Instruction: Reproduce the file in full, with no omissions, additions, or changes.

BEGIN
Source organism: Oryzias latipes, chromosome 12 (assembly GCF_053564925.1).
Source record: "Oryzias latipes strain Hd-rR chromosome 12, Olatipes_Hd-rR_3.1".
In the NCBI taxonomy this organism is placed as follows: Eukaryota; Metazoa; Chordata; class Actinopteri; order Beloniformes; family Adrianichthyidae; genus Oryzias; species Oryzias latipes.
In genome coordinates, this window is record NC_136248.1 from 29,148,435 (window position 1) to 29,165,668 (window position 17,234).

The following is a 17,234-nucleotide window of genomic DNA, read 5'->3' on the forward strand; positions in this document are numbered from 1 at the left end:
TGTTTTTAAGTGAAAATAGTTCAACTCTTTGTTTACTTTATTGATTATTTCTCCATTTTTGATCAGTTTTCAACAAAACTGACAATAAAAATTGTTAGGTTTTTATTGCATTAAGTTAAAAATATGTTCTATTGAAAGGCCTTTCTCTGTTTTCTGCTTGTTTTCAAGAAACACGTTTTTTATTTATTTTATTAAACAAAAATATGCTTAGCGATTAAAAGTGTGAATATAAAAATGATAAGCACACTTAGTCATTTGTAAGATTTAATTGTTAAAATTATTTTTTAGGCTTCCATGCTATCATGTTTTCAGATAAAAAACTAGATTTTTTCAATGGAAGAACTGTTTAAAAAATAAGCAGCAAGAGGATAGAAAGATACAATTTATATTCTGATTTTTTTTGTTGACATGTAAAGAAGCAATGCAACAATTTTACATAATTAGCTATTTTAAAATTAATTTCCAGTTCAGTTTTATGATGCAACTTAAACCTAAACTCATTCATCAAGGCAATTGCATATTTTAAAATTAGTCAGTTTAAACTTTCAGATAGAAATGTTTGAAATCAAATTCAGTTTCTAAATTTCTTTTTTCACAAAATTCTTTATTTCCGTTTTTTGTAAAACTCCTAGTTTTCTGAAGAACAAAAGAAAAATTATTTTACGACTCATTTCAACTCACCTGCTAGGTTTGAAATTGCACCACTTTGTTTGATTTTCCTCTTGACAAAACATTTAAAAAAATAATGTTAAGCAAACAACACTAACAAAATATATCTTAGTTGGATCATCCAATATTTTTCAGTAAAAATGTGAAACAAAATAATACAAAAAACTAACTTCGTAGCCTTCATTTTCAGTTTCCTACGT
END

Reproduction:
Source organism: Oryzias latipes, chromosome 12 (assembly GCF_053564925.1).
Source record: "Oryzias latipes strain Hd-rR chromosome 12, Olatipes_Hd-rR_3.1".
In the NCBI taxonomy this organism is placed as follows: Eukaryota; Metazoa; Chordata; class Actinopteri; order Beloniformes; family Adrianichthyidae; genus Oryzias; species Oryzias latipes.
In genome coordinates, this window is record NC_136248.1 from 29,148,435 (window position 1) to 29,165,668 (window position 17,234).

The following is a 17,234-nucleotide window of genomic DNA, read 5'->3' on the forward strand; positions in this document are numbered from 1 at the left end:
TGTTTTTAAGTGAAAATAGTTCAACTCTTTGTTTACTTTATTGATTATTTCTCCATTTTTGATCAGTTTTCAACAAAACTGACAATAAAAATTGTTAGGTTTTTATTGCATTAAGTTAAAAATATGTTCTATTGAAAGGCCTTTCTCTGTTTTCTGCTTGTTTTCAAGAAACACGTTTTTTATTTATTTTATTAAACAAAAATATGCTTAGCGATTAAAAGTGTGAATATAAAAATGATAAGCACACTTAGTCATTTGTAAGATTTAATTGTTAAAATTATTTTTTAGGCTTCCATGCTATCATGTTTTCAGATAAAAAACTAGATTTTTTCAATGGAAGAACTGTTTAAAAAATAAGCAGCAAGAGGATAGAAAGATACAATTTATATTCTGATTTTTTTTGTTGACATGTAAAGAAGCAATGCAACAATTTTACATAATTAGCTATTTTAAAATTAATTTCCAGTTCAGTTTTATGATGCAACTTAAACCTAAACTCATTCATCAAGGCAATTGCATATTTTAAAATTAGTCAGTTTAAACTTTCAGATAGAAATGTTTGAAATCAAATTCAGTTTCTAAATTTCTTTTTTCACAAAATTCTTTATTTCCGTTTTTTGTAAAACTCCTAGTTTTCTGAAGAACAAAAGAAAAATTATTTTACGACTCATTTCAACTCACCTGCTAGGTTTGAAATTGCACCACTTTGTTTGATTTTCCTCTTGACAAAACATTTAAAAAAATAATGTTAAGCAAACAACACTAACAAAATATATCTTAGTTGGATCATCCAATATTTTTCAGTAAAAATGTGAAACAAAATAATACAAAAAACTAACTTCGTAGCCTTCATTTTCAGTTTCCTACGT